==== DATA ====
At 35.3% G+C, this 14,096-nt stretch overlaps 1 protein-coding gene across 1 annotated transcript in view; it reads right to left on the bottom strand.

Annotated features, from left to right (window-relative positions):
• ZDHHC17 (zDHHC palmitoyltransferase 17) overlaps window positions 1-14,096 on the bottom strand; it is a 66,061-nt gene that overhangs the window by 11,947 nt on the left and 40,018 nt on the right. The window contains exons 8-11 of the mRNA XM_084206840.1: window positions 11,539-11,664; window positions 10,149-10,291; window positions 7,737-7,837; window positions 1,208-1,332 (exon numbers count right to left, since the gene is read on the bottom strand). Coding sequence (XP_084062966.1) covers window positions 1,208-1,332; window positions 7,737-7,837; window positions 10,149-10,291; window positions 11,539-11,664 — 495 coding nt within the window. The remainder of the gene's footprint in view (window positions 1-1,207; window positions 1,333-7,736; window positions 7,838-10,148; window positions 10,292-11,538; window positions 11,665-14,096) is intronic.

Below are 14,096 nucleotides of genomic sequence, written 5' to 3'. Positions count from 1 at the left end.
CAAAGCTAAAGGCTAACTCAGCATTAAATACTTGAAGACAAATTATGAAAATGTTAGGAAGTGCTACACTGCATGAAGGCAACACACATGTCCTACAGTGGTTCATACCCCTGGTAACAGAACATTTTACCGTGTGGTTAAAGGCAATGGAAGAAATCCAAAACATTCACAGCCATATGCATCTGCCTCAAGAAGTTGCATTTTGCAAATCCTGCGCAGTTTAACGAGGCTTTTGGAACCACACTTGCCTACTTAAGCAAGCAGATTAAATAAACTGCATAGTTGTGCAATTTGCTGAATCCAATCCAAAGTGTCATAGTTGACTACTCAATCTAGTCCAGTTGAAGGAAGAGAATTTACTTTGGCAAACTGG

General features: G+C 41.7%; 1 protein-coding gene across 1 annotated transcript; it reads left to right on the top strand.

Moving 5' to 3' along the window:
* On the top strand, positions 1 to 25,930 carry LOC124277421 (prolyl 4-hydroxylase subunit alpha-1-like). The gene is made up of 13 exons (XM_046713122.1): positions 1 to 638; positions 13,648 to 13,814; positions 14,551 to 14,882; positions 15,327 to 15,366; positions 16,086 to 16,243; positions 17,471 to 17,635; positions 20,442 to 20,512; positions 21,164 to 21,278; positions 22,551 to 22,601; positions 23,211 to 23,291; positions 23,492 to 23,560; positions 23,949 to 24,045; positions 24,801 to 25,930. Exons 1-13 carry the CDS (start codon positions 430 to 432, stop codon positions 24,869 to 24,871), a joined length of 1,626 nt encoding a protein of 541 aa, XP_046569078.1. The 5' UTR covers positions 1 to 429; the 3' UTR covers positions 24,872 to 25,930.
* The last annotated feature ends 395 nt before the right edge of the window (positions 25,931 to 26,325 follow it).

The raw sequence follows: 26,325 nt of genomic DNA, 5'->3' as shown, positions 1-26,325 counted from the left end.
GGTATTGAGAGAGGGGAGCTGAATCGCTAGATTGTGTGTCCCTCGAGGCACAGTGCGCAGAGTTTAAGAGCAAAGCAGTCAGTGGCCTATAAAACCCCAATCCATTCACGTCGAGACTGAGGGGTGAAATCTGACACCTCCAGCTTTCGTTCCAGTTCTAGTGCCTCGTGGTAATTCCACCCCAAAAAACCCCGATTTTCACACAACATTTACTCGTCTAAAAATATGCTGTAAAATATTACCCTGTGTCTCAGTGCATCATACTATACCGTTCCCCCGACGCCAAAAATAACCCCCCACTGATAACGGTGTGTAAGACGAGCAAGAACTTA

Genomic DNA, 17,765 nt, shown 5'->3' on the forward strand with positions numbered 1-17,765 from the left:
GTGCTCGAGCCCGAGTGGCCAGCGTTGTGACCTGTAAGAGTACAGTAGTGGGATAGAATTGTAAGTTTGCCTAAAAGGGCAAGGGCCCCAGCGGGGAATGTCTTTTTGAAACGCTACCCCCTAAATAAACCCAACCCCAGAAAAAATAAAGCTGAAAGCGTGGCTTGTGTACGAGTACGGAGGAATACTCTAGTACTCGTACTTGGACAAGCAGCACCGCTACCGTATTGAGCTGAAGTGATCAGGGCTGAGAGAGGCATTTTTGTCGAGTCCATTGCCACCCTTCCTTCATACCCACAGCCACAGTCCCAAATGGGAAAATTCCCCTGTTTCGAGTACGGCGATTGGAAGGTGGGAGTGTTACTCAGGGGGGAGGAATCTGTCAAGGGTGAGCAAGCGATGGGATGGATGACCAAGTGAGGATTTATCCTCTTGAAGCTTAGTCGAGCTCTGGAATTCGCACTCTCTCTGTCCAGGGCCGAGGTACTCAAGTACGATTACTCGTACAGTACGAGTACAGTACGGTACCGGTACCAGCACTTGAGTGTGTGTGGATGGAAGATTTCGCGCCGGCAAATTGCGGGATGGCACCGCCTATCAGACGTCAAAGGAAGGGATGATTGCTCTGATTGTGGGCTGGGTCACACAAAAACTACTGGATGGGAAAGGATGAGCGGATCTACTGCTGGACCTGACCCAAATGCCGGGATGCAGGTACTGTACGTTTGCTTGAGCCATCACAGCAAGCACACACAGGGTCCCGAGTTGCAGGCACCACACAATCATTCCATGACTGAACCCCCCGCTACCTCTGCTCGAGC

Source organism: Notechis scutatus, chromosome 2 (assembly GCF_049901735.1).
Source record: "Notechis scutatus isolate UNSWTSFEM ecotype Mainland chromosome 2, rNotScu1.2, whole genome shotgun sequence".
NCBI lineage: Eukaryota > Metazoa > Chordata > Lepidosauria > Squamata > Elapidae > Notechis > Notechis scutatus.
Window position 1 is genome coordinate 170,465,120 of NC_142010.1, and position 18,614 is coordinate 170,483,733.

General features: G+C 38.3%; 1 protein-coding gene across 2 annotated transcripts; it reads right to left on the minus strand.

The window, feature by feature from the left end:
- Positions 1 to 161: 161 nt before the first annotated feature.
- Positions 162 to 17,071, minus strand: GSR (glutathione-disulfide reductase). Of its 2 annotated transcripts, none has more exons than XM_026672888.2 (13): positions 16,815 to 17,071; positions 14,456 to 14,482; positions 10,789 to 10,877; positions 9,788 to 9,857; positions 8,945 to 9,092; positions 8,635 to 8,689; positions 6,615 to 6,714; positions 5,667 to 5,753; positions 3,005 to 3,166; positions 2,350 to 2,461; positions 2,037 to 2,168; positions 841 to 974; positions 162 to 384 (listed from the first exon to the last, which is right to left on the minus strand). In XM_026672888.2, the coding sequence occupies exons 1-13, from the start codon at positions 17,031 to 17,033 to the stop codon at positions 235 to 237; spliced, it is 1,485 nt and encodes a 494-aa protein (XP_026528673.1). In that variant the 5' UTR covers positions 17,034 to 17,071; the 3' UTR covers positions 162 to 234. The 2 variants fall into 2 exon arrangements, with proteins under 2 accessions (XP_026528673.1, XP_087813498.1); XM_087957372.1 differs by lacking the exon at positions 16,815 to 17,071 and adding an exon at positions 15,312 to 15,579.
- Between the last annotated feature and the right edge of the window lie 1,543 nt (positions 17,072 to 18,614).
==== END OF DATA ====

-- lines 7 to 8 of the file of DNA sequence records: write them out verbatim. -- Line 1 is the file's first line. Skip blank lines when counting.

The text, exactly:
Moving 5' to 3' along the window:
* On the top strand, positions 1 to 25,930 carry LOC124277421 (prolyl 4-hydroxylase subunit alpha-1-like). The gene is made up of 13 exons (XM_046713122.1): positions 1 to 638; positions 13,648 to 13,814; positions 14,551 to 14,882; positions 15,327 to 15,366; positions 16,086 to 16,243; positions 17,471 to 17,635; positions 20,442 to 20,512; positions 21,164 to 21,278; positions 22,551 to 22,601; positions 23,211 to 23,291; positions 23,492 to 23,560; positions 23,949 to 24,045; positions 24,801 to 25,930. Exons 1-13 carry the CDS (start codon positions 430 to 432, stop codon positions 24,869 to 24,871), a joined length of 1,626 nt encoding a protein of 541 aa, XP_046569078.1. The 5' UTR covers positions 1 to 429; the 3' UTR covers positions 24,872 to 25,930.